A rat model of concurrent combined injuries (polytrauma)

Robert M. Akscyn, J. Lee Franklin, Tatyana A. Gavrikova, Martin G Schwacha, Joseph L. Messina

Research output: Contribution to journalArticlepeer-review

3 Scopus citations

Abstract

Polytrauma, a combination of injuries to more than one body part or organ system, is common in modern warfare and in automobile and industrial accidents. The combination of injuries can include burn injury, fracture, hemorrhage, trauma to the extremities, and trauma to specific organ systems. To investigate the effects of combined injuries, we have developed a new and highly reproducible model of polytrauma. This model combines burn injury with soft tissue and gastrointestinal (GI) tract trauma. Male Sprague Dawley rats were subjected to a 15-20% total body surface area scald burn, or a single puncture of the cecum with a G30 needle, or the combination of both injuries (polytrauma). Unlike many ‘double hit’ models, the injuries in our model were performed simultaneously. We asked whether multiple minor injuries, when combined, would result in a distinct phenotype, different from single minor injuries or a more severe single injury. There were differences between the single injuries and polytrauma in the maintenance of blood glucose, body temperature, body weight, hepatic mRNA and circulating levels of TNF-α, IL-1β and IL-6, and hepatic ER-stress. It has been suggested that models utilizing combinatorial injuries may be needed to more accurately model the human condition. We believe our model is ideal for studying the complex sequelae of polytrauma, which differs from single injuries. Insights gained from this model may suggest better treatment options to improve patient outcomes.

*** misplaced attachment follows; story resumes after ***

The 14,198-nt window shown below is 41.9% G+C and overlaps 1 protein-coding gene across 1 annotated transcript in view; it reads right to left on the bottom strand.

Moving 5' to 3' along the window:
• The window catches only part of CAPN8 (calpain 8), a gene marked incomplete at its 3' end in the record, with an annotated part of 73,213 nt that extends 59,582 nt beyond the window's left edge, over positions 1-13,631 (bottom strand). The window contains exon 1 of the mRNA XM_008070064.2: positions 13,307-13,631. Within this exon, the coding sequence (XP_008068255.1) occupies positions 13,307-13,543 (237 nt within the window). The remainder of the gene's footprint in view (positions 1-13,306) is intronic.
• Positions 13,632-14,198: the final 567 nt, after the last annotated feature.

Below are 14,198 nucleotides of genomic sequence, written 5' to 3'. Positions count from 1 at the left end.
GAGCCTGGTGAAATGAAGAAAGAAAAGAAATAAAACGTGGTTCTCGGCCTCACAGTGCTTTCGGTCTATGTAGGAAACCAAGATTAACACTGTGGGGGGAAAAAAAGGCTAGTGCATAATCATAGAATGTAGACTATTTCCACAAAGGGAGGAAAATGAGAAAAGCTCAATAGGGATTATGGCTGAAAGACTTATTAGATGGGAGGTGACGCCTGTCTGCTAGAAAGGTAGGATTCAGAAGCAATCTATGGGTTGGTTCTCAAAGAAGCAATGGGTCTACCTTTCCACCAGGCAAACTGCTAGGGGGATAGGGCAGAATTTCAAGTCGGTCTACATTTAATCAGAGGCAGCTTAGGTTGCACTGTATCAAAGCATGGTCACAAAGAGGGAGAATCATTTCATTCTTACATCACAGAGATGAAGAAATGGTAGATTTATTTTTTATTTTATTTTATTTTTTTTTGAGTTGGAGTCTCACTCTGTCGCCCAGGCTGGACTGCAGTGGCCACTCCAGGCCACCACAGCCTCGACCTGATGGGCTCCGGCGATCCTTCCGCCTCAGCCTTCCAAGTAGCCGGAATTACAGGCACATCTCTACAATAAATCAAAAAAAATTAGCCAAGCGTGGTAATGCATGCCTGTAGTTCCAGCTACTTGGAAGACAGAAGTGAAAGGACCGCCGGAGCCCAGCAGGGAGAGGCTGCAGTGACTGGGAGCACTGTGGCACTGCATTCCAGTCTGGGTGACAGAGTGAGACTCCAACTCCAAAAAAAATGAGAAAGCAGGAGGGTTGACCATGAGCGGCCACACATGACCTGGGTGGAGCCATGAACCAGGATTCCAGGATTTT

Original languageEnglish (US)
Pages (from-to)20097-20110
Number of pages14
JournalInternational Journal of Clinical and Experimental Medicine
Volume8
Issue number11
StatePublished - Nov 30 2015

Keywords

  • Burn
  • Cecal ligation and puncture
  • ER-stress
  • Hyperglycemia
  • Hypoglycemia
  • Hypothermia
  • Proinflammatory

ASJC Scopus subject areas

  • Medicine(all)
  • Biochemistry, Genetics and Molecular Biology(all)

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